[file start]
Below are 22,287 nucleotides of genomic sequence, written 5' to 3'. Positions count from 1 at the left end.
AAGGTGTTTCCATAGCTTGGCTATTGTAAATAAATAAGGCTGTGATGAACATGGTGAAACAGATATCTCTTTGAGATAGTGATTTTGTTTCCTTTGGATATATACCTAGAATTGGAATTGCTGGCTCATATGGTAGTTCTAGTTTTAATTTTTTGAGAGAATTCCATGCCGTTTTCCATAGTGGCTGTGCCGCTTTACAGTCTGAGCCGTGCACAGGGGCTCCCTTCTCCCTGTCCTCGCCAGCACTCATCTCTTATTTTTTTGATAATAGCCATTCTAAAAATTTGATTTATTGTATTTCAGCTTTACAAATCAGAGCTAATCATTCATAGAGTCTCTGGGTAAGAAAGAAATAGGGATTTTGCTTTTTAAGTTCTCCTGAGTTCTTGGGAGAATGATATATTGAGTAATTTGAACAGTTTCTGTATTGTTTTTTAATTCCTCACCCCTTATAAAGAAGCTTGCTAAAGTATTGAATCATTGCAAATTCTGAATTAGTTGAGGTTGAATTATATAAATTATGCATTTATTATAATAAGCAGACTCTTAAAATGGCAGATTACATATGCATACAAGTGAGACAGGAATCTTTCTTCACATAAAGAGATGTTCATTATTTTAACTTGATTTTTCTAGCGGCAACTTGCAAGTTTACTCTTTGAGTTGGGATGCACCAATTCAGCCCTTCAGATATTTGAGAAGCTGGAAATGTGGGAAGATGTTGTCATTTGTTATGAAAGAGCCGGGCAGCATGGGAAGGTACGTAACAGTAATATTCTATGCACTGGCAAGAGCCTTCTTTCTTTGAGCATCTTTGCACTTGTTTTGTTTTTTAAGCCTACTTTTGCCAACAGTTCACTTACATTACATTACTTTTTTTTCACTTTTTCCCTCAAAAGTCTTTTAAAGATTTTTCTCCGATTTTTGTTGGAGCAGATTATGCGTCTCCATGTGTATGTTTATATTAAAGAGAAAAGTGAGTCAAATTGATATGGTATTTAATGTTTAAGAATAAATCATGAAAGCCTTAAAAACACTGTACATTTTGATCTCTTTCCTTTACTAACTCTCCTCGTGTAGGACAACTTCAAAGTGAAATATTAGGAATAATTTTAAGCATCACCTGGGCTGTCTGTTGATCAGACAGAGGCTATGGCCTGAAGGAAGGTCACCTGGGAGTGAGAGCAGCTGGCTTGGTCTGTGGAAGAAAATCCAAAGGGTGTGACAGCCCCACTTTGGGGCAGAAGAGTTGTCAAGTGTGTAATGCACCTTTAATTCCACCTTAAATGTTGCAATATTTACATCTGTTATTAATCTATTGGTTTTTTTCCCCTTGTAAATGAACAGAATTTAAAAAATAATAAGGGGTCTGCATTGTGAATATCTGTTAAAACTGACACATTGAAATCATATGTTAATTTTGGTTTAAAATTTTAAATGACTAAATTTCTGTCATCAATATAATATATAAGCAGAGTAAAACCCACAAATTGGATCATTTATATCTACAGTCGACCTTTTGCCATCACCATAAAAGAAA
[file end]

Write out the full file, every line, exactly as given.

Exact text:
Below are 22,287 nucleotides of genomic sequence, written 5' to 3'. Positions count from 1 at the left end.
AAGGTGTTTCCATAGCTTGGCTATTGTAAATAAATAAGGCTGTGATGAACATGGTGAAACAGATATCTCTTTGAGATAGTGATTTTGTTTCCTTTGGATATATACCTAGAATTGGAATTGCTGGCTCATATGGTAGTTCTAGTTTTAATTTTTTGAGAGAATTCCATGCCGTTTTCCATAGTGGCTGTGCCGCTTTACAGTCTGAGCCGTGCACAGGGGCTCCCTTCTCCCTGTCCTCGCCAGCACTCATCTCTTATTTTTTTGATAATAGCCATTCTAAAAATTTGATTTATTGTATTTCAGCTTTACAAATCAGAGCTAATCATTCATAGAGTCTCTGGGTAAGAAAGAAATAGGGATTTTGCTTTTTAAGTTCTCCTGAGTTCTTGGGAGAATGATATATTGAGTAATTTGAACAGTTTCTGTATTGTTTTTTAATTCCTCACCCCTTATAAAGAAGCTTGCTAAAGTATTGAATCATTGCAAATTCTGAATTAGTTGAGGTTGAATTATATAAATTATGCATTTATTATAATAAGCAGACTCTTAAAATGGCAGATTACATATGCATACAAGTGAGACAGGAATCTTTCTTCACATAAAGAGATGTTCATTATTTTAACTTGATTTTTCTAGCGGCAACTTGCAAGTTTACTCTTTGAGTTGGGATGCACCAATTCAGCCCTTCAGATATTTGAGAAGCTGGAAATGTGGGAAGATGTTGTCATTTGTTATGAAAGAGCCGGGCAGCATGGGAAGGTACGTAACAGTAATATTCTATGCACTGGCAAGAGCCTTCTTTCTTTGAGCATCTTTGCACTTGTTTTGTTTTTTAAGCCTACTTTTGCCAACAGTTCACTTACATTACATTACTTTTTTTTCACTTTTTCCCTCAAAAGTCTTTTAAAGATTTTTCTCCGATTTTTGTTGGAGCAGATTATGCGTCTCCATGTGTATGTTTATATTAAAGAGAAAAGTGAGTCAAATTGATATGGTATTTAATGTTTAAGAATAAATCATGAAAGCCTTAAAAACACTGTACATTTTGATCTCTTTCCTTTACTAACTCTCCTCGTGTAGGACAACTTCAAAGTGAAATATTAGGAATAATTTTAAGCATCACCTGGGCTGTCTGTTGATCAGACAGAGGCTATGGCCTGAAGGAAGGTCACCTGGGAGTGAGAGCAGCTGGCTTGGTCTGTGGAAGAAAATCCAAAGGGTGTGACAGCCCCACTTTGGGGCAGAAGAGTTGTCAAGTGTGTAATGCACCTTTAATTCCACCTTAAATGTTGCAATATTTACATCTGTTATTAATCTATTGGTTTTTTTCCCCTTGTAAATGAACAGAATTTAAAAAATAATAAGGGGTCTGCATTGTGAATATCTGTTAAAACTGACACATTGAAATCATATGTTAATTTTGGTTTAAAATTTTAAATGACTAAATTTCTGTCATCAATATAATATATAAGCAGAGTAAAACCCACAAATTGGATCATTTATATCTACAGTCGACCTTTTGCCATCACCATAAAAGAAA